NYSE Looks Abroad

Terry Flanagan

The technology unit of NYSE Euronext has opened a new liquidity center in Tokyo, allowing customers to trade in Japanese securities.

NYSE Technologies has launched a new data center based in Tokyo, the latest initiative of the technology unit, which will offer customers high-speed, low-latency access to the fast-growing market.

“In working with our customers to identify their primary trading needs and opportunities, we found that Tokyo and the surrounding Asian markets were a very high priority,” said Stanley Young, chief executive officer of NYSE Technologies. “Our Tokyo Liquidity Center addresses those needs with a powerful blend of proven, familiar NYSE Technologies services with seamless connections to all major Tokyo markets.”

NYSE Technologies’ Tokyo data center is the latest in a network of global liquidity centers. It joins existing centers in Mahwah, N.J., Chicago and in Basildon, Essex in the U.K. The data centers allow investors, particularly high-frequency trading firms, access to low-latency connections by placing them as close as possible to the various NYSE Euronext exchanges’ matching engines. NYSE plans to open additional centers in Toronto and Brazil in the coming months.

The data center launches follows closely in the footsteps of a recent announcement that NYSE was working with the Tokyo Stock Exchange in a partnership whereby they will each offer interconnectivity between each other’s trading platforms. The mutual connection between the TSE and NYSE is formed between the TSE’s Arrownet and NYSE’s Secure Financial Transaction Infrastructure. Although new services to utilize the new infrastructure are planned for the second quarter of 2012, the connection between the two networks has already been installed and NYSE Technologies will begin distributing TSE market data shortly.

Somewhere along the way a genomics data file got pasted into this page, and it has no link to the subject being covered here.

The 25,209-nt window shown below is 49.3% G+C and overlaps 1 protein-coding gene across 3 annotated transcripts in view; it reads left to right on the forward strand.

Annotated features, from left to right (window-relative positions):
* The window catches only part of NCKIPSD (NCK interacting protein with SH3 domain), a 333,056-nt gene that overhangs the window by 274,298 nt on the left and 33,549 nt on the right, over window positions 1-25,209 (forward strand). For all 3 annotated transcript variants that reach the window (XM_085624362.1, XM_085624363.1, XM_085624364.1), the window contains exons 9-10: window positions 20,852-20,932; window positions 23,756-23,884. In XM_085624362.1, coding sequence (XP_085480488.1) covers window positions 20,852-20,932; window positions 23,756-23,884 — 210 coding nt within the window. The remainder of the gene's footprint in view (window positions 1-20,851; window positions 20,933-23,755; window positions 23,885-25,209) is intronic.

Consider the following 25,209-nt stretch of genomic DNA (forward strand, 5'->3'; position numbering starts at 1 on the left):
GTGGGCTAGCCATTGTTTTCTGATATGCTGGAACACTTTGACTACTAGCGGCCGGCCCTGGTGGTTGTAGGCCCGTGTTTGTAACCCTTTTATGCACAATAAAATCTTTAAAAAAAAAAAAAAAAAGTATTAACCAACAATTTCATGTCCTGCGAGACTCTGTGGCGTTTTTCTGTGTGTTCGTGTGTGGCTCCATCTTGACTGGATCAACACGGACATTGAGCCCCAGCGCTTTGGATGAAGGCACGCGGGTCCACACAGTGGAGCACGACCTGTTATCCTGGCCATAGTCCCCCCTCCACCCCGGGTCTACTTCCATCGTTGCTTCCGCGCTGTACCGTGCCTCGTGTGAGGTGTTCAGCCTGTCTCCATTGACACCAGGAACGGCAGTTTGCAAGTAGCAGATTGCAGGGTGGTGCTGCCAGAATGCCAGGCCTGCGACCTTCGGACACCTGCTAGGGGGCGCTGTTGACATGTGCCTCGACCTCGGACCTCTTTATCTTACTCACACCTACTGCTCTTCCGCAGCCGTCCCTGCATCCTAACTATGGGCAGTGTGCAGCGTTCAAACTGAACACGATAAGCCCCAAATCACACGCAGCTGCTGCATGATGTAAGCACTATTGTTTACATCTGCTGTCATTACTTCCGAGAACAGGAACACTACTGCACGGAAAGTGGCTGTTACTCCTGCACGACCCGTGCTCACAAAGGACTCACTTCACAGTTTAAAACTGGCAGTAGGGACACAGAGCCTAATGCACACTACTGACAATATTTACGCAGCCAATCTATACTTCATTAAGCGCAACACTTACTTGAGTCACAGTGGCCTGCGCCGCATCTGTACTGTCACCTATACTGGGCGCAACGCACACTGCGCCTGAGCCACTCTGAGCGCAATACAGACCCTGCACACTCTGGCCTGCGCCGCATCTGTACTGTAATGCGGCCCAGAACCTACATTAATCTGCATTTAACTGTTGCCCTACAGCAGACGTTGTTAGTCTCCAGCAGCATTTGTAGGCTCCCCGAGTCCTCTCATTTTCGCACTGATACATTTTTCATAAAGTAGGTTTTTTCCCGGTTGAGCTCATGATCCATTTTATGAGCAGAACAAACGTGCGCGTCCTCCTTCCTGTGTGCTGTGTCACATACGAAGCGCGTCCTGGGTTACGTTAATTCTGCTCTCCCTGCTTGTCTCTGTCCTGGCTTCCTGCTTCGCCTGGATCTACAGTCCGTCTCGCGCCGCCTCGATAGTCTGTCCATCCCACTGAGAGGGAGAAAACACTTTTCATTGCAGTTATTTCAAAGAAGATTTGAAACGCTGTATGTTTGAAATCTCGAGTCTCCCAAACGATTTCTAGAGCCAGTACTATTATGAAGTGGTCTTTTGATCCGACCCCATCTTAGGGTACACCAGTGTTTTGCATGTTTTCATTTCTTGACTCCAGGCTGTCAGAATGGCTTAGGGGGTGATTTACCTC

The connection is one of the latest in a line of cross-border connections to be formed between exchanges. Deutsche Borse recently announced the formation of a mutual development partnership with the Istanbul Stock Exchange, under which the two exchange operators will work together in several business areas, including the development of new research and technology, assisting each other in marketing efforts, as well as introducing joint indices, in an effort to create a closer cooperation between Frankfurt and Istanbul.

Global exchanges have been under increasing pressure in recent years as trading volume has declined and competition has increased. Many have looked toward alternative streams of revenue, including offering services and market data. NYSE perhaps has been the most successful in this regard. Its NYSE Technologies unit is estimated to be a billion dollar business, and accounts for as much as 20% of NYSE Euronext revenue.

Related articles